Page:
• My photographer moved up and down the side aisles. I'm sure the congregation could see her. The coordinator told her it was okay.
  • We spent about 25 minutes taking formal photos. No one said anything when we hit the 20-minute limit.
Some of the rules I totally understand. Others I just don't get. I'm sure they have reasons behind all of these things, but it does seem a bit excessive. I totally agree with protecting the sacred quality of the Sacrament of marriage and preserving liturgical integrity, but why can't we have an aisle runner?

Does your church have any crazy rules about weddings?

This concludes the "My Big Fat Catholic Wedding"series. Please let me know if you have any questions!

Housewife Fail #1

So ever since we got back from Jamaica I've been playing housewife. Jeff goes to work everyday, and I... well, I don't. Instead, I clean. And I cook. And I do laundry. And then I clean some more. And then I organize things, which is basically like cleaning but different. And then I count down the hours until Jeff gets home so I have a human being to talk to.

I should mention that this arrangement is only going to last until Friday when I start law school, but for now we're totally epitomizing 1950s gender roles. I've been doing quite well, and I'm actually pretty proud of my clean home and empty laundry baskets and fridge stocked full of leftovers. I totally rock at being a housewife. Or at least I thought I did, until today when I fried our mattress pad. Yep, fried it.

It all started when our fancy new sheets seemed to be rubbing their dye off on the mattress pad. It was bothering me that our previously-stark-white mattress pad was turning orangeish, do I decided a trip through the washing machine would be worth a shot. So I washed it, and then stuck it in the dryer on low.

When I took it out of the dryer an hour later, it was all stuck to itself. The dryer totally killed it. It's all melted and burnt and completely unsalvageable. Now I've dried mattress pads before, and this has never happened. In shock, I searched for the "care instructions" tag, which greeted me with these words: "If mattress pad does not have free range of movement in washer or dryer, manually reposition periodically to avoid scorching." Duh. That makes sense. Too bad our dryer in this apartment is Barbie-doll sized and required quite a bit of pushing and stuffing to make the mattress pad fit in there. Stupid tiny dryer.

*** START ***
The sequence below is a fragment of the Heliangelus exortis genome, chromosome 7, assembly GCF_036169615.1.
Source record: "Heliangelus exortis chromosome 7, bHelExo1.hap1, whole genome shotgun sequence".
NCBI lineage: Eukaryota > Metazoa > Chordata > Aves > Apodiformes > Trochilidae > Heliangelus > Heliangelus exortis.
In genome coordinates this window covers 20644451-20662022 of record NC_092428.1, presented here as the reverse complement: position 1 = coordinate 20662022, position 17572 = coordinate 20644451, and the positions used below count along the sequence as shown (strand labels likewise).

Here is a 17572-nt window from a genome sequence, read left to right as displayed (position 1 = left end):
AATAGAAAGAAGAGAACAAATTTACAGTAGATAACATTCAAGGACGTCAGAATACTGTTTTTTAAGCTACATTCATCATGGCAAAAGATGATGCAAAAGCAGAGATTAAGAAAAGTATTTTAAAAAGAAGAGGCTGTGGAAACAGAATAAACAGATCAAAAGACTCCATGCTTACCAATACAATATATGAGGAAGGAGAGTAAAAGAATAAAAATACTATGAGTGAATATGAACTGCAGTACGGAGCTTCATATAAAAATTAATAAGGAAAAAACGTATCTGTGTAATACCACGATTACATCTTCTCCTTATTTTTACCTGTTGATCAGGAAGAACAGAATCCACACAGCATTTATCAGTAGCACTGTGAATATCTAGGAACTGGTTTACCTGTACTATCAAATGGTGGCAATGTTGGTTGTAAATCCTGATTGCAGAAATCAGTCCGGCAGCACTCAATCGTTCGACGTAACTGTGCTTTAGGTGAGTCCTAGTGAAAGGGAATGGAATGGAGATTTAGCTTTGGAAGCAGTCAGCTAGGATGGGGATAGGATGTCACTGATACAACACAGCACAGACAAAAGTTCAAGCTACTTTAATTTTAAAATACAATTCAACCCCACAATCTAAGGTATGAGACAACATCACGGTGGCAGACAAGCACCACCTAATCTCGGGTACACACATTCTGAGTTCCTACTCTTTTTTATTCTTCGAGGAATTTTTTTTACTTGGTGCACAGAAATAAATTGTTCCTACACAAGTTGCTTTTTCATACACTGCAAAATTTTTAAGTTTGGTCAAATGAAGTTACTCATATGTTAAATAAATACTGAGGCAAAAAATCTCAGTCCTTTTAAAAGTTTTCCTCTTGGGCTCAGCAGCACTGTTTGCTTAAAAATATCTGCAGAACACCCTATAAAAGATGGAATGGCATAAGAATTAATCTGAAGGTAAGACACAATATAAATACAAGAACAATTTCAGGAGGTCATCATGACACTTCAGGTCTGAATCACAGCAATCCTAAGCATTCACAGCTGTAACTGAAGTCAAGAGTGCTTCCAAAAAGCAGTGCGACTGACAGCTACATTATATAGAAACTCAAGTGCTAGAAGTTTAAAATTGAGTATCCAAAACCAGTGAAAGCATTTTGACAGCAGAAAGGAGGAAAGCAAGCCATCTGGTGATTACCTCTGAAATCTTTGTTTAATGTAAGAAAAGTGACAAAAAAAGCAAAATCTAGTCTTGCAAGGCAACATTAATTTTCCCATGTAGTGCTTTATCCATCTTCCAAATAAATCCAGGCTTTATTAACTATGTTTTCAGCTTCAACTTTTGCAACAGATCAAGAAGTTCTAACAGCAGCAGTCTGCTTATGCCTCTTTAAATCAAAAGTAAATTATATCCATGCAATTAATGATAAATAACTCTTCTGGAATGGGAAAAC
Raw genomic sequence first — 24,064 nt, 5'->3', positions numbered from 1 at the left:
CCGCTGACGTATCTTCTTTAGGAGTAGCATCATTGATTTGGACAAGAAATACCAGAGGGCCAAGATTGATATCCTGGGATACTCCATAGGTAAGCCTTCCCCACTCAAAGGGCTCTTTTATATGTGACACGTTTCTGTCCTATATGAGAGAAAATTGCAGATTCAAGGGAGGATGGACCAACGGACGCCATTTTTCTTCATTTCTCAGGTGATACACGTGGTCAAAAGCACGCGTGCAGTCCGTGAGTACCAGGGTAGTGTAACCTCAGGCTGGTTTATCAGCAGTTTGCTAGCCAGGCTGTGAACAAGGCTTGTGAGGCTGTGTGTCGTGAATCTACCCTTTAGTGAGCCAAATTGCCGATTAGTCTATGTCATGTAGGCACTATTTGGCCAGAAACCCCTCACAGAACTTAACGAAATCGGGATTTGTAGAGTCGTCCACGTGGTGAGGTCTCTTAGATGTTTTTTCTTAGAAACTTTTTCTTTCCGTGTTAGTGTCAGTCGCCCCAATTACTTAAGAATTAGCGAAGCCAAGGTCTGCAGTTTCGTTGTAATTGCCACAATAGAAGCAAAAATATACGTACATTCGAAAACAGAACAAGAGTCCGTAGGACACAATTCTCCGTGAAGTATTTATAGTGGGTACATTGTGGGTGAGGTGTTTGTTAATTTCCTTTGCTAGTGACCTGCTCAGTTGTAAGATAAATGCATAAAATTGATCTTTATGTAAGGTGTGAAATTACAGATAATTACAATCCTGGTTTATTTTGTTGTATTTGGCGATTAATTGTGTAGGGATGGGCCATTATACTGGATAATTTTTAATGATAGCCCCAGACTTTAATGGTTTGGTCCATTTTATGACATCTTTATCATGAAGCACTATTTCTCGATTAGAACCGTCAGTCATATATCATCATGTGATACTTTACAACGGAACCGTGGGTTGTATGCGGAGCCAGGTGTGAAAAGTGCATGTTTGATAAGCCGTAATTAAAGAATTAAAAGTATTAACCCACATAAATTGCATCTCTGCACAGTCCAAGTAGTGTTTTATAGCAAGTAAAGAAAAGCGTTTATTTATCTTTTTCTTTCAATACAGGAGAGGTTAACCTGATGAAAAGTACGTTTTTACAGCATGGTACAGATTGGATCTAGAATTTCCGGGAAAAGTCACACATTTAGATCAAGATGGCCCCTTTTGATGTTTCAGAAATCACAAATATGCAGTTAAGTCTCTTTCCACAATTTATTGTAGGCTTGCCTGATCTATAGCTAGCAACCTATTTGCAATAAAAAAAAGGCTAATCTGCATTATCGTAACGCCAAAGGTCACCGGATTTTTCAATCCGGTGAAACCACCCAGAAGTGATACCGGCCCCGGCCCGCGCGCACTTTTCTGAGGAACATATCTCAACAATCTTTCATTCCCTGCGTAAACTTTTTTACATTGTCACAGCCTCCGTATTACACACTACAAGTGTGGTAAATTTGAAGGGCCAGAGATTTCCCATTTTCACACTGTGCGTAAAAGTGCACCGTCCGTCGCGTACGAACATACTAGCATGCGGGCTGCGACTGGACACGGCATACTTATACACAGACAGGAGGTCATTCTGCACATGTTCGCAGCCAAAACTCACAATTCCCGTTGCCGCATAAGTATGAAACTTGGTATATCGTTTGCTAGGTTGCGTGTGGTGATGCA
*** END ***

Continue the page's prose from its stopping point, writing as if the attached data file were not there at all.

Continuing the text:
At that point I was left with a couple options. 1) Run out and use some of the BBB gift cards from the wedding on a new mattress pad and avoid having to tell the brand-new husband that I'm kind of a failure at laundry, or 2) Wait till Jeff gets home and show him the crunchy mess and go get a new mattress pad together. I went with option 2, mostly because I'm kind of sick of Bed, Bath, and Beyond. Also because the mattress pad was the fancy kind with lots of fluffy filling, and I was pretty sure he'd notice if I switched it out for something else.

Lucky for me, I have a wonderful husband who was just as shocked as I was upon looking at what used to be our mattress pad. He totally shared my frustration with the teeny tiny dryer, and then he threw it away for me (the mattress pad, not the dryer). We then went out to BBB and purchased a new one, with plenty of fluffy filling. This one will not be taking any trips through the dryer 'o scorchiness.

Has anybody else made the same mistake? If not, learn from mine! What's your biggest housewife fail?

Tuesday, August 17, 2010

My Big Fat Catholic Wedding: Part VII - The Money Breakdown